Weekly Bird Report

Mark Faherty

Last week we talked about Black Skimmers, one of the southern waterbird species that seem to be on the rise in Massachusetts, as evidenced by an all-time high count recently recorded on the Vineyard. But there’s a second bird of more southerly affinities that has been quietly on the increase in these parts – the Yellow-crowned Night-Heron. 

talesofbirding.blogspot.com

While the rest of us are barely surviving the heat, humidity, and drought, a couple of southern waterbird species had a banner year on the Cape and islands, where their populations seem to be on the rise.

Kelly Colgan Azar bit.ly/2bdmU6n / bit.ly/1dGcPd3

In the bird world, it’s always a time of transition. Whether it’s mid-December or mid-August, some bird somewhere is on the move, or molting from one plumage to another, or changing their behavior in response to cues from the environment, like day length.

MassAudubon.org

The boom of four iron cannons broke the relative silence of North Beach Island in Chatham on Sunday, heralding the start of another season of Red Knot trapping. 

Gregory Breese/USFWS bit.ly/2as1Hne / bit.ly/OJZNiI

It may not feel like fall, but if you ask a migratory shorebird, they’ll tell you summer is over and it’s time to pack your bags and head south. Since early July, adults of the many species of Arctic nesting shorebirds that pass through our area have been massing on local beaches, mud flats, and salt marshes.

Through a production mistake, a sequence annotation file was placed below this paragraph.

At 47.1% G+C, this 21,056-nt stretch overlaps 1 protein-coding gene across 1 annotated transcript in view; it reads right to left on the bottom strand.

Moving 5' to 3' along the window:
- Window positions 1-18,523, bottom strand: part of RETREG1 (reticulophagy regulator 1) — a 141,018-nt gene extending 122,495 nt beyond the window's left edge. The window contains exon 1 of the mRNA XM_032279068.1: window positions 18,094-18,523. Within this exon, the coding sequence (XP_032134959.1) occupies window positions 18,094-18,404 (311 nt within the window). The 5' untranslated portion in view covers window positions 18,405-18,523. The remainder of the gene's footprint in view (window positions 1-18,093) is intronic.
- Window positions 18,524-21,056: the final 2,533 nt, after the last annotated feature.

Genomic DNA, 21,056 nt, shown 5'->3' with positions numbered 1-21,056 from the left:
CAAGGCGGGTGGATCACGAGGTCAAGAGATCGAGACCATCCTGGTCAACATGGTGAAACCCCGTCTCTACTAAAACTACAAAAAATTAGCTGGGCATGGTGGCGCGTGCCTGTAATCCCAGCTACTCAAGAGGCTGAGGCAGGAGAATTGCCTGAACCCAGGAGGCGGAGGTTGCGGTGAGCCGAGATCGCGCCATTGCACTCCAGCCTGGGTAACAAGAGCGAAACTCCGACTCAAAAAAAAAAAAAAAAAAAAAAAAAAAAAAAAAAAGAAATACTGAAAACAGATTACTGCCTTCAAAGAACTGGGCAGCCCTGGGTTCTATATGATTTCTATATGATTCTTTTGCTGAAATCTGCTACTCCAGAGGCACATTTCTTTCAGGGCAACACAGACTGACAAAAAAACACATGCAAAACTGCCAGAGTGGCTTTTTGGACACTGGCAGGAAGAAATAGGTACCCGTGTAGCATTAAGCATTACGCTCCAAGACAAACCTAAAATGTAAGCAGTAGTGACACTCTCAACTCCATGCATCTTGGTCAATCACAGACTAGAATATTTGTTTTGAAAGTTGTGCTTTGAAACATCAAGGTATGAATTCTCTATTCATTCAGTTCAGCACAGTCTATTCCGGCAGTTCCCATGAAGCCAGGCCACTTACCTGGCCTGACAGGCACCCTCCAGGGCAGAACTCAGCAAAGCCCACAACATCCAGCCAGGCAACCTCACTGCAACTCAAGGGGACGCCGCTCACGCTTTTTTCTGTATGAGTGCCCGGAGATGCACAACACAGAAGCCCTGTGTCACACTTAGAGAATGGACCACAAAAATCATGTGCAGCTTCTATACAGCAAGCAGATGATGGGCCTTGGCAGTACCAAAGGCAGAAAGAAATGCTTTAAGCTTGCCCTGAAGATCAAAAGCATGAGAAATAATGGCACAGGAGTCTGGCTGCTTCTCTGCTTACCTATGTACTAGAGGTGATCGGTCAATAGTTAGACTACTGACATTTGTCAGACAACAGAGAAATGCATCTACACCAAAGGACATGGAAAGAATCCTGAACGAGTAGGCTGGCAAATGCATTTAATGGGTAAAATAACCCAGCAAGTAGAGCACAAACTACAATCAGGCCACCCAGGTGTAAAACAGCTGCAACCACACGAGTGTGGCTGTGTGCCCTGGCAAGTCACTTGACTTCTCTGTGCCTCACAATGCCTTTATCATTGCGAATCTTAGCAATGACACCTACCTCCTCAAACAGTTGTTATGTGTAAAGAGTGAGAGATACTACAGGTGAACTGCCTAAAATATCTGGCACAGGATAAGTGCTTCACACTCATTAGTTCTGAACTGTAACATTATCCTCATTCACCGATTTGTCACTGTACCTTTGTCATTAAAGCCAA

Mark Faherty

Even though you’re taking your life into your hands just by getting on route 6, July is nevertheless one of my favorite times of year, because it’s the beginning of shorebird migration. Arctic nesting sandpipers and plovers are already heading south and turning up on Cape beaches and mud flats. 

Mark Faherty

It’s summer seabird time, and there’s no better place to be than the Cape and Islands. The regulars are in place, and you can expect them on any whale watch – four species of shearwaters, Wilson’s and occasionally Leach’s storm-petrels, and multiple species of terns are basically guaranteed, and even the neighborhood bullies, the jaegers, are in town to steal fish from the other seabirds.

David Schenfeld bit.ly/29wJUcN / bit.ly/OJZNiI

If you live in one of the areas subject to this year’s biblical plague of gypsy moth caterpillars, then you might be interested in this week’s bird report. Many parts of southeastern Massachusetts are getting hit hard by another major outbreak of this invasive species, originally introduced from Europe in the 1860s.

Mark Faherty

The king of the swallows is invading the Cape. Purple Martins, huge and muscular brutes among the swallows, have been making inroads into some new territory this spring. As of last week, two Mass Audubon sanctuaries – Long Pasture in Barnstable and Wellfleet Bay in Wellfleet – now have nesting Purple Martins for the first time in memory.

Mark Faherty

What do 10 thousand angry birds sound like? I recently learned the answer in Chatham. On Friday I helped the biologists at Monomoy National Wildlife Refuge conduct the annual census of their huge Common Tern colony on the south island.

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